Inside Ryan Zinke's Department of the Interior

Within the understaffed offices of the DOI, is any work actually getting done?

Many interior staffers were initially excited about Ryan Zinke’s nomination. (Scott G Winterton/The Deseret News via AP)
ryan zinke

Kate Kelly was cautiously optimistic when President Donald Trump nominated Ryan Zinke to head the Department of the Interior in March. The former DOI communications director under secretary Sally Jewell told me that many interior staffers were excited about this cowboy from Montana who spoke of native sovereignty and said he opposed selling public lands.

Kelly’s optimism faded as Zinke’s team transitioned into office. “It’s very clear there’s a huge gap between his rhetoric and reality,” she says. (Kelly, as a political appointee of Barack Obama, tendered her resignation under the Trump Administration, and now works as the public lands director for the Center for American Progress). “[Zinke has] definitely put a lot of work into the facade of being a Westerner, but his actions appear to betray these Western roots.”

After months of interviewing past and present DOI staff (most of whom asked not to be named for fear of losing their jobs), I got the distinct impression that Zinke is the captain of a ship that isn’t sinking—it’s just floundering. Zinke has ordered that a new course of direction be set, but no one’s at the helm steering. Meanwhile the people at the oars are flailing, treading water with no forward progress. Many people I spoke with said the department is critically understaffed, with too few senior leaders to make effective policy changes. And when policy changes do happen, the execution is haphazard at best.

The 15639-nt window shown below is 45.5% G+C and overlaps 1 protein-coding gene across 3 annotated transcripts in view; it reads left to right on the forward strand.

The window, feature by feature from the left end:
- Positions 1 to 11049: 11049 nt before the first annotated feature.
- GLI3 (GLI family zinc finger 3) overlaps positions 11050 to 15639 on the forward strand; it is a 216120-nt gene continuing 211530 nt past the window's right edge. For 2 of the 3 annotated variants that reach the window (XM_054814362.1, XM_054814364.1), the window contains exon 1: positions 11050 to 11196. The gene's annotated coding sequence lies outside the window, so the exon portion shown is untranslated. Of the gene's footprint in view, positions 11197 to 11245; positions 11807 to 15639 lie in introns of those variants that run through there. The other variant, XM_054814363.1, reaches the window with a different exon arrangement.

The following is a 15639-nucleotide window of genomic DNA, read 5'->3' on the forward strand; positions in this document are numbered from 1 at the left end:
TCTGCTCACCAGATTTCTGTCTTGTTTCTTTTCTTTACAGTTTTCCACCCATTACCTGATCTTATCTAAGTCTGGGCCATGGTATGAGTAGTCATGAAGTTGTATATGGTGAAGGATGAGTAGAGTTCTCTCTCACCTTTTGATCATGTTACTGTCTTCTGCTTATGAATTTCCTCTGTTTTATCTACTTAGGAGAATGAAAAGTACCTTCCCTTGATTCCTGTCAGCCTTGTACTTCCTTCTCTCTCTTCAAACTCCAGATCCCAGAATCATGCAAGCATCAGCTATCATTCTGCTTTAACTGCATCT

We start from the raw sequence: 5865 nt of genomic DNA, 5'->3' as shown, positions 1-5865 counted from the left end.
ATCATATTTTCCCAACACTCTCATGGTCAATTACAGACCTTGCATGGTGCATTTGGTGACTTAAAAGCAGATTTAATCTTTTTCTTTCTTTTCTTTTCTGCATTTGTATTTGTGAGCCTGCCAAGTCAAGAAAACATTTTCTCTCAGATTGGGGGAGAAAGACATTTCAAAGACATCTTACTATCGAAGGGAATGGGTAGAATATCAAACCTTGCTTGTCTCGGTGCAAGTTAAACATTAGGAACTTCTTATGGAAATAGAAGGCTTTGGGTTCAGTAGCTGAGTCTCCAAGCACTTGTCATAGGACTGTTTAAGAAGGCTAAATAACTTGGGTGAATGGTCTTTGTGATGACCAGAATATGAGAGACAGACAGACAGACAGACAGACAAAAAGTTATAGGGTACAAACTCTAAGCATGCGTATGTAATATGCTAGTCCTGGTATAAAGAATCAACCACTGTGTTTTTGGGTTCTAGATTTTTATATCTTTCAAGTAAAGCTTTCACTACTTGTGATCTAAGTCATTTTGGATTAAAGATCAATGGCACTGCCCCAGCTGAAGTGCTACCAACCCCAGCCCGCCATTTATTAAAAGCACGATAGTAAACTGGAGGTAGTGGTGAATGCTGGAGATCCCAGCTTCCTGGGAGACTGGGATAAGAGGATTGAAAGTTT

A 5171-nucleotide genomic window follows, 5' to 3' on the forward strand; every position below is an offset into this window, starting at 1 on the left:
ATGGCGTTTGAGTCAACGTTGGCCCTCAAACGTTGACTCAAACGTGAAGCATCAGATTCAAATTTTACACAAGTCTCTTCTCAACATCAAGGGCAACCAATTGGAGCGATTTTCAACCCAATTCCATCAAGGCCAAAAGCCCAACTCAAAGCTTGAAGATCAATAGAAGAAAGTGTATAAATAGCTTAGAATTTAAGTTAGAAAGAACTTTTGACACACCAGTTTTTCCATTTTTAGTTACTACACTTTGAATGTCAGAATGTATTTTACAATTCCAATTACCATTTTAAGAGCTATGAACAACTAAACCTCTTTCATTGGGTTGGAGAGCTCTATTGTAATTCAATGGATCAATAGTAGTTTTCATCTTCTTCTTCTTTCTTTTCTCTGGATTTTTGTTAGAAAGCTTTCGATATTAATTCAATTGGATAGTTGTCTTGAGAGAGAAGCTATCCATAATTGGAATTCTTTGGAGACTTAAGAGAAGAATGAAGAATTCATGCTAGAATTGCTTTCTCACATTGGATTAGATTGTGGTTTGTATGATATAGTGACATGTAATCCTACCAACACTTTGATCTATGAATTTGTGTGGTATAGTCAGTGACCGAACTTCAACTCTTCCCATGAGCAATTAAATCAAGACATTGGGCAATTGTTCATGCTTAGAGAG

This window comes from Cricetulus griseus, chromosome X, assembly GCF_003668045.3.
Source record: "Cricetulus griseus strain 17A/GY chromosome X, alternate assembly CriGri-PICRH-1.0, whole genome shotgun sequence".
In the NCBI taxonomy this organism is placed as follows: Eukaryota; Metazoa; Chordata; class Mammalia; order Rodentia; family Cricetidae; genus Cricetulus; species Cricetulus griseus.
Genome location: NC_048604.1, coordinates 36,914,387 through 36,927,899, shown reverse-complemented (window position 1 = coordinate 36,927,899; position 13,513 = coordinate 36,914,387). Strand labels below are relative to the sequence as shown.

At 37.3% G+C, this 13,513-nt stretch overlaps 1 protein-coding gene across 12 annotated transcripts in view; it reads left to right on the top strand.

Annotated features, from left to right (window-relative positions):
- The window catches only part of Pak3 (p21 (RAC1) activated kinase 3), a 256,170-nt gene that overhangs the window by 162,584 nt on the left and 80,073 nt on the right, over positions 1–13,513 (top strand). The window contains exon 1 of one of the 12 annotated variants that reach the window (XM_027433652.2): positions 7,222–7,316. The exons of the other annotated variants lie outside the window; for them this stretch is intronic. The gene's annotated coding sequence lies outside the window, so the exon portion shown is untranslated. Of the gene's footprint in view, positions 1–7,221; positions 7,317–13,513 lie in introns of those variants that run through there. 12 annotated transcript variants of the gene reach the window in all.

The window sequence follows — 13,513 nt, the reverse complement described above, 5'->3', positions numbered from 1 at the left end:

Take climate change research, for instance. “All that outreach work, even scientists speaking at conferences, has stopped,” says Joel Clement, who served as a senior scientist and policy expert in the DOI for seven years, mainly focusing on efforts to fight climate-change. Most non-federal advisory committees that provide expert advice are “on ice,” he says, while the U.S.G.S. Climate Science Centers “are on pins and needles waiting to see how they will be treated in the budget.” After Zinke’s appointment, Clement found himself re-assigned to an accounting position in the Office of Natural Resources, where he would be in charge of approving, among other things, oil and gas leases. In October, he resigned from the DOI, citing poor leadership, wasted taxpayer dollars, and climate-change denial as his reasons for leaving.

He’s not the only one wary of the new leadership. In June, Zinke proposed slashing 4,000 employees—eight percent of the department. Later that month, Michael Nedd, acting deputy director of the Bureau of Land Management, sent a letter to employees indicating that up to 1,000 of those jobs could be cut from the BLM. Then in September, Zinke infamously called a third of his DOI staff “disloyal.” After that, Clement says, morale plummeted to an all-time low. “Staff are openly mocking the Secretary’s ethical struggles and lack of respect for both mission and career staff,” he says. 

The department had already been grappling with a charged workplace environment. Last week, the Federal Consulting Group and the CFI Group released the Work Environment Survey, which gives a sense of how DOI employees felt before Zinke took over. More than 21,300 people—a third of the department’s staff—reported that they had experienced some type of harassment at work in the previous year. Numbers across all of Interior’s departments were high: 19 percent of National Park Service employees said they experienced gender-based harassment; nearly 25 percent of Office of the Special Trustee employees reported racial discrimination; and 40 percent of employees in the Bureau of Indian Affairs said they had experienced some sort of harassment.